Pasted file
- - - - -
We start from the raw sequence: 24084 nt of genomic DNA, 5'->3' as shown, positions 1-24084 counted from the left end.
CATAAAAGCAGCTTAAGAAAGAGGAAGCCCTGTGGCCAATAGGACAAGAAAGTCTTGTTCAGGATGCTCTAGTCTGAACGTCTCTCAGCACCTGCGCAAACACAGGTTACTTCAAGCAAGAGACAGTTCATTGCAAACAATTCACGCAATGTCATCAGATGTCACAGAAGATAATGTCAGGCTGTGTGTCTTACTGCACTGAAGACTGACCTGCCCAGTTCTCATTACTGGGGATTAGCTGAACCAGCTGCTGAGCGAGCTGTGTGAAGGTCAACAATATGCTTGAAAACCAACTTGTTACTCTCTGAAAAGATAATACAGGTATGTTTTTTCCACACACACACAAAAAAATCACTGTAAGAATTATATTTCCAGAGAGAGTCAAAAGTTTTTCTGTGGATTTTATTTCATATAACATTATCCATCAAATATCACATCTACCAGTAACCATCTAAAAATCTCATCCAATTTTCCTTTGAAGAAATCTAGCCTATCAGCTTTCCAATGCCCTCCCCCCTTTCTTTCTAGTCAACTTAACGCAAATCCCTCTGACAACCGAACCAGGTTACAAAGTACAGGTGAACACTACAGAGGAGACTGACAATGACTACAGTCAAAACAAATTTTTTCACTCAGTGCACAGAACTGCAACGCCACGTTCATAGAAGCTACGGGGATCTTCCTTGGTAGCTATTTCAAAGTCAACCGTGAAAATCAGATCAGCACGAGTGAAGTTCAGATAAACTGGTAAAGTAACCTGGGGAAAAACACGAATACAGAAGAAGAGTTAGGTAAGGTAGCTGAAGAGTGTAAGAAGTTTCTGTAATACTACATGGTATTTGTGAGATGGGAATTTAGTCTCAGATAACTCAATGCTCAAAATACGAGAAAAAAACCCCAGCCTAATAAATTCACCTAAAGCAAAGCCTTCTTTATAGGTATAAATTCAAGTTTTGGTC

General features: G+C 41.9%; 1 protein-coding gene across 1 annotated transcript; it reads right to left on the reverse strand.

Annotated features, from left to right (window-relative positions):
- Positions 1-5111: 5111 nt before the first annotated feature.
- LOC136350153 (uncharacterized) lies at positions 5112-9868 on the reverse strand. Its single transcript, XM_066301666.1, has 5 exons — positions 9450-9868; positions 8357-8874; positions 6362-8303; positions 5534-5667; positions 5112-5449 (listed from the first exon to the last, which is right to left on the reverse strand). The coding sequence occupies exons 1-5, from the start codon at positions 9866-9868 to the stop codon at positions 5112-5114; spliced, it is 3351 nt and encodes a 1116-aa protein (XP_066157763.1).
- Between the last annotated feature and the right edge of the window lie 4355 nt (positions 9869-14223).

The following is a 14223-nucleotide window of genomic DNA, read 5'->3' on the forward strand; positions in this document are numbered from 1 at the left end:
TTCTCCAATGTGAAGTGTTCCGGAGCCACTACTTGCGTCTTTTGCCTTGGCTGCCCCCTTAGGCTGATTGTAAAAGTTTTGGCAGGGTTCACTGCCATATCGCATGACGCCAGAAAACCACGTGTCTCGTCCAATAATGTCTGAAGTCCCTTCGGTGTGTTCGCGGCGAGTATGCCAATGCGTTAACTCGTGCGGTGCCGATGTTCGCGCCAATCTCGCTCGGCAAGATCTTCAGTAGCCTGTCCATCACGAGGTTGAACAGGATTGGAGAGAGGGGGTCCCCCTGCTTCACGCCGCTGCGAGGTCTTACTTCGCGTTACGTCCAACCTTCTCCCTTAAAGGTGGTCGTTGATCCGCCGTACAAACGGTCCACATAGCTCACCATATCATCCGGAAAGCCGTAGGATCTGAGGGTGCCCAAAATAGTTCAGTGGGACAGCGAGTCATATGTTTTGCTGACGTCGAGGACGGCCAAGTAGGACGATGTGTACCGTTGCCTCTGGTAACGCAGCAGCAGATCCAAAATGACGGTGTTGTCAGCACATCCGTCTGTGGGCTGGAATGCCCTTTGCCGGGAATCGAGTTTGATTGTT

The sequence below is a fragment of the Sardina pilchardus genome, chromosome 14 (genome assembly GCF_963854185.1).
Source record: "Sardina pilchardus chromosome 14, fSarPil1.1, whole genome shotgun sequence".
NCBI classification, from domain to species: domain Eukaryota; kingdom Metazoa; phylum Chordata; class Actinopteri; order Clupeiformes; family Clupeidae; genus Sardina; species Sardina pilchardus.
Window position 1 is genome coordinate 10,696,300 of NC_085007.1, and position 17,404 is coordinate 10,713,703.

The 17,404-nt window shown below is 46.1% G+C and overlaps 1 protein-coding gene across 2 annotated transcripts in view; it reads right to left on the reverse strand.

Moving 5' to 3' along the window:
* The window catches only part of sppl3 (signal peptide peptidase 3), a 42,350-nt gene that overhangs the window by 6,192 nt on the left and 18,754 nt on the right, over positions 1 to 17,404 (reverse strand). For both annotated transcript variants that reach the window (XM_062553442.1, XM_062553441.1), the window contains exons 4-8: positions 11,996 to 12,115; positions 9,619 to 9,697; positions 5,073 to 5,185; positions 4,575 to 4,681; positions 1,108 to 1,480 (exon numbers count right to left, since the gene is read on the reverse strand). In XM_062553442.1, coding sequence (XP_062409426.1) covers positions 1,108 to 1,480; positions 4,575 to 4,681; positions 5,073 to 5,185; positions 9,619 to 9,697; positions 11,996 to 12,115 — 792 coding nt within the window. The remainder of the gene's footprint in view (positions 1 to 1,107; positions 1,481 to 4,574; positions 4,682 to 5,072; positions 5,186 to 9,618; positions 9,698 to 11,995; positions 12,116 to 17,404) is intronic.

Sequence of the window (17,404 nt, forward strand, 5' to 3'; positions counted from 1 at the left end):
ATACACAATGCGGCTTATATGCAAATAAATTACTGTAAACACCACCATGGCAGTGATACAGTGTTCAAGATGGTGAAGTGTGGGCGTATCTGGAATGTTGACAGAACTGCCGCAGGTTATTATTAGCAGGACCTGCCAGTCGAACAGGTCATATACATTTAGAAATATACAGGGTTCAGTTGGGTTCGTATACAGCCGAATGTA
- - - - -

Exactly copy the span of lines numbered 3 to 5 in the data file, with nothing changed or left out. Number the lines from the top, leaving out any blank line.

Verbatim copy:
General features: G+C 41.9%; 1 protein-coding gene across 1 annotated transcript; it reads right to left on the reverse strand.

Annotated features, from left to right (window-relative positions):
- Positions 1-5111: 5111 nt before the first annotated feature.